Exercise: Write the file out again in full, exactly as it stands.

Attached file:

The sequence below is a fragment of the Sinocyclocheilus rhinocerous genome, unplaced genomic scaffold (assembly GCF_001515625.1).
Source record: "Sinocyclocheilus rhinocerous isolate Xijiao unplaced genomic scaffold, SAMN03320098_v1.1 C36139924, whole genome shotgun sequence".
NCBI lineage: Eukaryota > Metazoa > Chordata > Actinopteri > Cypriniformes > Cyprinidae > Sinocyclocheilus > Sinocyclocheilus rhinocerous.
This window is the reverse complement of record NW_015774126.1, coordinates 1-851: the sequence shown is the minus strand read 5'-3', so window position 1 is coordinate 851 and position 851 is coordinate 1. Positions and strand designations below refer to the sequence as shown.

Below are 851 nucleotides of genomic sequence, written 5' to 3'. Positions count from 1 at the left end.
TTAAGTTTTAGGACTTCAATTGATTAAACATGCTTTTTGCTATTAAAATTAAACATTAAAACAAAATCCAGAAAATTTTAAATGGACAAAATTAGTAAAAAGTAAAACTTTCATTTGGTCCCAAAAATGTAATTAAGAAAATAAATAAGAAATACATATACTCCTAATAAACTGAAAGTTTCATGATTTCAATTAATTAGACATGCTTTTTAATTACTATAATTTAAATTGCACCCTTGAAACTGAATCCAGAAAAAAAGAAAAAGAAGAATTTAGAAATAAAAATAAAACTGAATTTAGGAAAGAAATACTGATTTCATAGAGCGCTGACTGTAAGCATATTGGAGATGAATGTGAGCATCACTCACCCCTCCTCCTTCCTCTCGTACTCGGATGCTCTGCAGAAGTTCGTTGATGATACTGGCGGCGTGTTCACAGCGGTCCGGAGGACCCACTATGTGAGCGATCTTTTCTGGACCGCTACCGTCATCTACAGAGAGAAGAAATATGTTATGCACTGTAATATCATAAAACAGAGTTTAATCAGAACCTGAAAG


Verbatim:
The sequence below is a fragment of the Sinocyclocheilus rhinocerous genome, unplaced genomic scaffold (assembly GCF_001515625.1).
Source record: "Sinocyclocheilus rhinocerous isolate Xijiao unplaced genomic scaffold, SAMN03320098_v1.1 C36139924, whole genome shotgun sequence".
NCBI lineage: Eukaryota > Metazoa > Chordata > Actinopteri > Cypriniformes > Cyprinidae > Sinocyclocheilus > Sinocyclocheilus rhinocerous.
This window is the reverse complement of record NW_015774126.1, coordinates 1-851: the sequence shown is the minus strand read 5'-3', so window position 1 is coordinate 851 and position 851 is coordinate 1. Positions and strand designations below refer to the sequence as shown.

Below are 851 nucleotides of genomic sequence, written 5' to 3'. Positions count from 1 at the left end.
TTAAGTTTTAGGACTTCAATTGATTAAACATGCTTTTTGCTATTAAAATTAAACATTAAAACAAAATCCAGAAAATTTTAAATGGACAAAATTAGTAAAAAGTAAAACTTTCATTTGGTCCCAAAAATGTAATTAAGAAAATAAATAAGAAATACATATACTCCTAATAAACTGAAAGTTTCATGATTTCAATTAATTAGACATGCTTTTTAATTACTATAATTTAAATTGCACCCTTGAAACTGAATCCAGAAAAAAAGAAAAAGAAGAATTTAGAAATAAAAATAAAACTGAATTTAGGAAAGAAATACTGATTTCATAGAGCGCTGACTGTAAGCATATTGGAGATGAATGTGAGCATCACTCACCCCTCCTCCTTCCTCTCGTACTCGGATGCTCTGCAGAAGTTCGTTGATGATACTGGCGGCGTGTTCACAGCGGTCCGGAGGACCCACTATGTGAGCGATCTTTTCTGGACCGCTACCGTCATCTACAGAGAGAAGAAATATGTTATGCACTGTAATATCATAAAACAGAGTTTAATCAGAACCTGAAAG